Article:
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A bayesian estimation of a DSGE model with financial frictions

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Episodes of crises that have recently plagued many emerging market economies have lead to a wide-spread questioning of the two traditional generations of models of currency crises. Distressed banking system and adverse credit-markets conditions have been pointed as sources of serious macroeconomics contractions, so introducing these imperfections into standard economic models can help to explain the more recent crises. This paper introduces financial frictions à la Bernanke Gertler and Gilchrist in a two-sector small open economy, suited to analyze an emerging country. The model is estimated on simulated data applying both Bayesian techniques and maximum likelihood method and comparing the results under the two di¤erent estimation procedures. First, I analyze the influence of the prior on the estimation outcomes. Results seems to confirm that one of the main advantages of Bayesian approach is the ability of providing a framework for evaluating fundamentally mis-specified models. Second, I test the sensitivity of estimation outcomes to the sample size, showing how, for large samples, results under Bayesian estimation converges asymptotically to those obtained applying maximum likelihood. A further extension would be to perform the estimation on historical data for an emerging economy that have recently experienced a financial crisis.

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Bibliographic Info

Paper provided by Tor Vergata University, CEIS in its series CEIS Research Paper with number 149.

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Length: 55 pages
Date of creation: 01 Oct 2009
Date of revision: 01 Oct 2009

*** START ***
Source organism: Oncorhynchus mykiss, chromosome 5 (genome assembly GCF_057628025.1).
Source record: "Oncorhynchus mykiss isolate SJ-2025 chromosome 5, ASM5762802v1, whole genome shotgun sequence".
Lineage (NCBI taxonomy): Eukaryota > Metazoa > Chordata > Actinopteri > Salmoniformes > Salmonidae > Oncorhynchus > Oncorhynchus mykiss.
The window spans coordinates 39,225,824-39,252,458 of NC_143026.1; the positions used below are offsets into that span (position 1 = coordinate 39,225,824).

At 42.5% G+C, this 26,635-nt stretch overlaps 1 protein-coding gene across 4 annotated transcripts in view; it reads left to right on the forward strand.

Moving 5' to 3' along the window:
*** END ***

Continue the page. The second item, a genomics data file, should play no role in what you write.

Handle: RePEc:rtv:ceisrp:149

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Postal: CEIS - Centre for Economic and International Studies - Faculty of Economics - University of Rome "Tor Vergata" - Via Columbia, 2 00133 Roma
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Postal: CEIS - Centre for Economic and International Studies - Faculty of Economics - University of Rome "Tor Vergata" - Via Columbia, 2 00133 Roma
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Web: http://www.ceistorvergata.it

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Keywords: DSGE models; Bayesian estimation; financial accelerator;

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  1. Lawrence J. Christiano & Roberto Motto & Massimo Rostagno, 2003. "The Great Depression and the Friedman-Schwartz hypothesis," Proceedings, Federal Reserve Bank of Cleveland, pages 1119-1215.
  2. Christiano, Lawrence J. & Gust, Christopher & Roldos, Jorge, 2004. "Monetary policy in a financial crisis," Journal of Economic Theory, Elsevier, vol. 119(1), pages 64-103, November.
  3. Del Negro, Marco & Schorfheide, Frank & Smets, Frank & Wouters, Raf, 2005. "On the fit and forecasting performance of New-Keynesian models," Working Paper Series 0491, European Central Bank.
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  9. Ben S. Bernanke & Mark Gertler, 1995. "Inside the Black Box: The Credit Channel of Monetary Policy Transmission," Journal of Economic Perspectives, American Economic Association, vol. 9(4), pages 27-48, Fall.
  10. Bernanke, Ben S. & Gertler, Mark & Gilchrist, Simon, 1999. "The financial accelerator in a quantitative business cycle framework," Handbook of Macroeconomics, in: J. B. Taylor & M. Woodford (ed.), Handbook of Macroeconomics, edition 1, volume 1, chapter 21, pages 1341-1393 Elsevier.
  11. Ali Dib & Ian Christensen, 2005. "Monetary Policy in an Estimated DSGE Model with a Financial Accelerator," Computing in Economics and Finance 2005 314, Society for Computational Economics.
  12. Simon Gilchrist & Jean-Olivier Hairault & Hubert Kempf, 2002. "Monetary policy and the financial accelerator in a monetary union," International Finance Discussion Papers 750, Board of Governors of the Federal Reserve System (U.S.).
  13. Bernanke, Ben & Gertler, Mark, 1989. "Agency Costs, Net Worth, and Business Fluctuations," American Economic Review, American Economic Association, vol. 79(1), pages 14-31, March.
  14. Sargent, Thomas J, 1989. "Two Models of Measurements and the Investment Accelerator," Journal of Political Economy, University of Chicago Press, vol. 97(2), pages 251-87, April.
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